The Glitch Mob Love Death Immortality on 2LP + Download
"If our last album was introverted, then the new one is definitely extroverted ," Justin Boreta explains of one of 2014's most anticipated electronic-music albums: The Glitch Mob's Love Death Immortality. Boreta represents one -third of The Glitch Mob's core members, alongside Ed Ma (aka edIT) and Joshua Mayer (aka Ooah). Together, this supergroup trio of instrumentalist/producers have in Love Death Immortality created the ideal follow-up to their 2010 debut full-length LP, Drink The Sea. In the wake of the success of Drink The Sea and its 2011 follow-up EP We Can Make The World Stop, the group propelled to the upper echelon of dance-music touring acts. It was their experiences on the road that led to the bold, inviting approach infusing The Glitch Mob's new material. "Drink The Sea was a personal, introspective, headphone-listening experience, whereas we wanted our second album to be a record made to be played live," Ma notes.
Despite its fresh approaches, Love Death Immortality remains pure Glitch Mob in its essence. That's clear from the album's first single, "Can't Kill Us" – which combines loping, 75 bpm breakbeat crunch and a speaker-shredding bass throb with rock swagger. "‘Can't Kill Us' represents the classic Glitch Mob style," Mayer says. "Of all the new songs, it's the connective tissue to our earlier material." "It's the perfect bridge from our past to now," Boreta adds. "You can tell it's still us, but it prepares you for what's about to happen." Other signature touches include the use of live instruments – from the distorted guitar feedback that launches the album's epic opening statement "Mind of a Beast" ("Just pure attitude," says Ma) to the floating Rhodes keys percolating through the coda of the soaring, cinematic "Skytoucher." "Using real guitars, pianos, and horns humanizes things a bit," Ma says. "Texturally, it's what makes what we do trademark Glitch Mob – a nice juxtaposition to the face-melt aggression."
The signature instrumental motif of Love Death Immortality ultimately proves to be what Ma calls the "glory lead": bold, screaming synth lines that generate infectious hooks straightaway. "The majority of the songs have this keyboard – created melody right upfront in the mix," Ma says. "They create an element you want to hum and sing straight away." Where Love Death Immortality really breaks ground, though, is its embrace from jump of rhythms and tempos new to the Glitch Mob sonic arsenal. As such, "Mind of a Beast" erupts from a surprising 140 bpm drum-and-bass break into a slamming half – beat grind. "The song does a total 180," Mayer says. "Right off the bat, that strong contrast let's the listener know not to get too comfortable." Elsewhere, tracks like "Skullclub" – which Ma calls "our ode to Daft Punk," with its pulsing sidechained synths and vocoders – and "Carry The Sun," experiment with 4/4 cadences; meanwhile, "I Need My Memory Back" and "Fly By Night Only" incorporate fully mirror-balled disco funk. "‘Yacht Sex' was actually the working title for ‘Fly By Night Only' – that's kind of the vibe," notes Boreta of the song featuring seductive vocals from upcoming artist Yaarrohs. "We wanted to explore something a little more fun and soulful amidst all the serious intensity. Contrasting that with something more sexy keeps everything from going full testosterone."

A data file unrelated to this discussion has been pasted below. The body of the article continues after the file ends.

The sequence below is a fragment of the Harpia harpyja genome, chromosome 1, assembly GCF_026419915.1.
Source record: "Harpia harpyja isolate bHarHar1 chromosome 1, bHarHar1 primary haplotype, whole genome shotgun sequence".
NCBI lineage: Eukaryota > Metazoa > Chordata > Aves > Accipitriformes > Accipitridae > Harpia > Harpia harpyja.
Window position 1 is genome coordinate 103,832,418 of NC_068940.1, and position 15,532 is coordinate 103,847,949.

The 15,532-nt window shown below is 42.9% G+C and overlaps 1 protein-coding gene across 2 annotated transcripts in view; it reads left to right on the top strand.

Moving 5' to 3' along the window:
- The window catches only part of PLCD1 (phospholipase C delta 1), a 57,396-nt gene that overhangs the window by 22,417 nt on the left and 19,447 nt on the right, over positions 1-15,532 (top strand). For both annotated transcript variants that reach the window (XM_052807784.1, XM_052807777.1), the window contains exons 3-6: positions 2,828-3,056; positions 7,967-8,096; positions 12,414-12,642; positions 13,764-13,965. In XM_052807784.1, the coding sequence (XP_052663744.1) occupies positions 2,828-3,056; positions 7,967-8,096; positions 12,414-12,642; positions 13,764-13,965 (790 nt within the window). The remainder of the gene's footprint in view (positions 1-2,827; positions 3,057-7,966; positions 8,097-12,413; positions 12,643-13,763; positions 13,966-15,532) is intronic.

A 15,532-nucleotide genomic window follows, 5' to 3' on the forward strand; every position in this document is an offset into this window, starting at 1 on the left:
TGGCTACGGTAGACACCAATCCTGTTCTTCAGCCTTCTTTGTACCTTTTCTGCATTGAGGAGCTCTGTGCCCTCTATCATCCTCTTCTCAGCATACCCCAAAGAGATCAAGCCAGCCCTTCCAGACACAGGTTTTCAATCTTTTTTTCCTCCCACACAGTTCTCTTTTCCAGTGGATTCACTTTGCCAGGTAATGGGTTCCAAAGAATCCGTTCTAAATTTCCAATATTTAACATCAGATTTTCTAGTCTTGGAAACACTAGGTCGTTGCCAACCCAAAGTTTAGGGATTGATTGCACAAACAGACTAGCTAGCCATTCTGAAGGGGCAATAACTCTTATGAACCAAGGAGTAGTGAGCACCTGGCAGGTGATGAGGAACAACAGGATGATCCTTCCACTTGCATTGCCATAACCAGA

That balance is clear from the album's featured vocal collaborators, all of whom are female – a decidedly purposeful choice. "When the music gets really aggressive, that injection of female sensibility provides a crucial balance," Ma says. "Becoming Harmonious," for example, flaunts the eerie tones of Bay Area avant-darkwave chanteuse Metal Mother. "She's got the whole weird, Oakland Goth-psych thing on lockdown," Ma says. "What she did on that song is both evil and angelic at the same time; it plays with your head." Album closer "Beauty of the Unhidden Heart," meanwhile, forges connective tissue to the vintage downtempo feel of Drink The Sea favorite "Between Two Points," highlighting the dreamy, ethereal voice of Terra Lopez of Pitchfork favorites Sister Crayon. The most significant collaboration on Love Death Immortality, though, comes from Aja Volkman of L.A./Las Vegas rockers Nico Vega, who appears on both the alluring dancefloor filler "I Need My Memory Back" and the driving uptempo anthem "Our Demons" (for which she recorded initial vocals on the tour bus while Nico Vega was on the road opening for her husband Dan Reynolds' band, Imagine Dragons). "Aja's singing is so raw, gritty, and powerful," says Ma. "She doesn't have a traditional EDM voice, which we loved."